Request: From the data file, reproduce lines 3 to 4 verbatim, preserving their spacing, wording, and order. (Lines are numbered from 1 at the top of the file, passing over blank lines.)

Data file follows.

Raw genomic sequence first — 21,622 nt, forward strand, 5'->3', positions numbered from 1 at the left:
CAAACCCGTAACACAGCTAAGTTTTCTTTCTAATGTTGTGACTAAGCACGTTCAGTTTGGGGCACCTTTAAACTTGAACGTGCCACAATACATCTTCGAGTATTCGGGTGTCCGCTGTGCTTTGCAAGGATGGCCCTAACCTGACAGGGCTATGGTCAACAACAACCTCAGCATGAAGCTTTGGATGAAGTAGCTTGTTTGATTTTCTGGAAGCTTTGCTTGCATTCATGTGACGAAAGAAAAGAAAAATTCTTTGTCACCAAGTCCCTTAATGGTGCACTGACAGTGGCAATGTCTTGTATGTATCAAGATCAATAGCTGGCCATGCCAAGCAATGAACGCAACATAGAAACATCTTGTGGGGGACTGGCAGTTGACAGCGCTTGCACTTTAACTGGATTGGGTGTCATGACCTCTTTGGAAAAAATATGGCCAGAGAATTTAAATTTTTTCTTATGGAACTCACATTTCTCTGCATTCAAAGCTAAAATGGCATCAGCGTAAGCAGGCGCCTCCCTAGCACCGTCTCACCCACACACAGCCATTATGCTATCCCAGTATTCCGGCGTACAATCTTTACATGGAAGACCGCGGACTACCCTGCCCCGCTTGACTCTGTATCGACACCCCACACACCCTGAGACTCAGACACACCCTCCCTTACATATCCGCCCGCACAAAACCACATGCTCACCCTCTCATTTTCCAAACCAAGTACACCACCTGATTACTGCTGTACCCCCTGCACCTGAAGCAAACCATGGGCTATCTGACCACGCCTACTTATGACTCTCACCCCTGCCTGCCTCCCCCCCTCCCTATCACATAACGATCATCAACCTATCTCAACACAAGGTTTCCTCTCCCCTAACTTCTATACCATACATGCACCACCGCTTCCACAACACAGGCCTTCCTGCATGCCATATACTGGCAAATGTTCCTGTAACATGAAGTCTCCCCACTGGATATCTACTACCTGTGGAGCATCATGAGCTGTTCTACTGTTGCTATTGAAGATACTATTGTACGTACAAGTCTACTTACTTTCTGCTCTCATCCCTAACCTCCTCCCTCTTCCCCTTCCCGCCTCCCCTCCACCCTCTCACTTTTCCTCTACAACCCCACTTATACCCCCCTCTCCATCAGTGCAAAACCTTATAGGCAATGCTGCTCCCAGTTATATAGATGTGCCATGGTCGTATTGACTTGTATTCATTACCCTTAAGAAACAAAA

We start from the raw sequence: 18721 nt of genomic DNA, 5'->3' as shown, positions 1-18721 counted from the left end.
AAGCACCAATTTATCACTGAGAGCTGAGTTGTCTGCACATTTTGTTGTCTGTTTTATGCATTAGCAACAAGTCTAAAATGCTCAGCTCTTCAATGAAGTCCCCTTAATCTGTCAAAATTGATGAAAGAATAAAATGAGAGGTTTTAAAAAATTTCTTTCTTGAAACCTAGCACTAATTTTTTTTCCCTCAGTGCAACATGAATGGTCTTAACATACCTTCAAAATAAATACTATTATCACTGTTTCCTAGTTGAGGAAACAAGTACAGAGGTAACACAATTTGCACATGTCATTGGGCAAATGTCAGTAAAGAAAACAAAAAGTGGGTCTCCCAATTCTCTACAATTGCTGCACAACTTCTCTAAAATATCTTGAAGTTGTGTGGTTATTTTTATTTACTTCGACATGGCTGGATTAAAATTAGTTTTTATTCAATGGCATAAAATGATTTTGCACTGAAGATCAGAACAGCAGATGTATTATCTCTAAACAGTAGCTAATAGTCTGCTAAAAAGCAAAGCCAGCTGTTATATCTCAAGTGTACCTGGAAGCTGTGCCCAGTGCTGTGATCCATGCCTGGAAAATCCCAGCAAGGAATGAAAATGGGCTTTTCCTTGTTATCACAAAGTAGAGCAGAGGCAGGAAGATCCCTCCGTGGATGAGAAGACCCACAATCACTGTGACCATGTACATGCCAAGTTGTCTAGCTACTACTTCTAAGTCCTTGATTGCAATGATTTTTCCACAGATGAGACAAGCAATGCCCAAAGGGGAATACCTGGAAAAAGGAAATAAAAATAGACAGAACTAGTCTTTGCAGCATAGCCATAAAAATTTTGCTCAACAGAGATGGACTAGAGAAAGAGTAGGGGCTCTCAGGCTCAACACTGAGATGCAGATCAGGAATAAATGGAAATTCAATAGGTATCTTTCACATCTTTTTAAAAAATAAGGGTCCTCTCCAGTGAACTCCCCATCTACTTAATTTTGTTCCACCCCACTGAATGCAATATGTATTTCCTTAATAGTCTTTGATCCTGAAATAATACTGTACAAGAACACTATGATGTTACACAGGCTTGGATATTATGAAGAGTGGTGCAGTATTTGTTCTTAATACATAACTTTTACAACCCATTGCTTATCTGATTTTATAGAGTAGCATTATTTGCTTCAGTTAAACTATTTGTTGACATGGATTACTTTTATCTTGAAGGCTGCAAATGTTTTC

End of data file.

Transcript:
We start from the raw sequence: 18721 nt of genomic DNA, 5'->3' as shown, positions 1-18721 counted from the left end.
AAGCACCAATTTATCACTGAGAGCTGAGTTGTCTGCACATTTTGTTGTCTGTTTTATGCATTAGCAACAAGTCTAAAATGCTCAGCTCTTCAATGAAGTCCCCTTAATCTGTCAAAATTGATGAAAGAATAAAATGAGAGGTTTTAAAAAATTTCTTTCTTGAAACCTAGCACTAATTTTTTTTCCCTCAGTGCAACATGAATGGTCTTAACATACCTTCAAAATAAATACTATTATCACTGTTTCCTAGTTGAGGAAACAAGTACAGAGGTAACACAATTTGCACATGTCATTGGGCAAATGTCAGTAAAGAAAACAAAAAGTGGGTCTCCCAATTCTCTACAATTGCTGCACAACTTCTCTAAAATATCTTGAAGTTGTGTGGTTATTTTTATTTACTTCGACATGGCTGGATTAAAATTAGTTTTTATTCAATGGCATAAAATGATTTTGCACTGAAGATCAGAACAGCAGATGTATTATCTCTAAACAGTAGCTAATAGTCTGCTAAAAAGCAAAGCCAGCTGTTATATCTCAAGTGTACCTGGAAGCTGTGCCCAGTGCTGTGATCCATGCCTGGAAAATCCCAGCAAGGAATGAAAATGGGCTTTTCCTTGTTATCACAAAGTAGAGCAGAGGCAGGAAGATCCCTCCGTGGATGAGAAGACCCACAATCACTGTGACCATGTACATGCCAAGTTGTCTAGCTACTACTTCTAAGTCCTTGATTGCAATGATTTTTCCACAGATGAGACAAGCAATGCCCAAAGGGGAATACCTGGAAAAAGGAAATAAAAATAGACAGAACTAGTCTTTGCAGCATAGCCATAAAAATTTTGCTCAACAGAGATGGACTAGAGAAAGAGTAGGGGCTCTCAGGCTCAACACTGAGATGCAGATCAGGAATAAATGGAAATTCAATAGGTATCTTTCACATCTTTTTAAAAAATAAGGGTCCTCTCCAGTGAACTCCCCATCTACTTAATTTTGTTCCACCCCACTGAATGCAATATGTATTTCCTTAATAGTCTTTGATCCTGAAATAATACTGTACAAGAACACTATGATGTTACACAGGCTTGGATATTATGAAGAGTGGTGCAGTATTTGTTCTTAATACATAACTTTTACAACCCATTGCTTATCTGATTTTATAGAGTAGCATTATTTGCTTCAGTTAAACTATTTGTTGACATGGATTACTTTTATCTTGAAGGCTGCAAATGTTTTC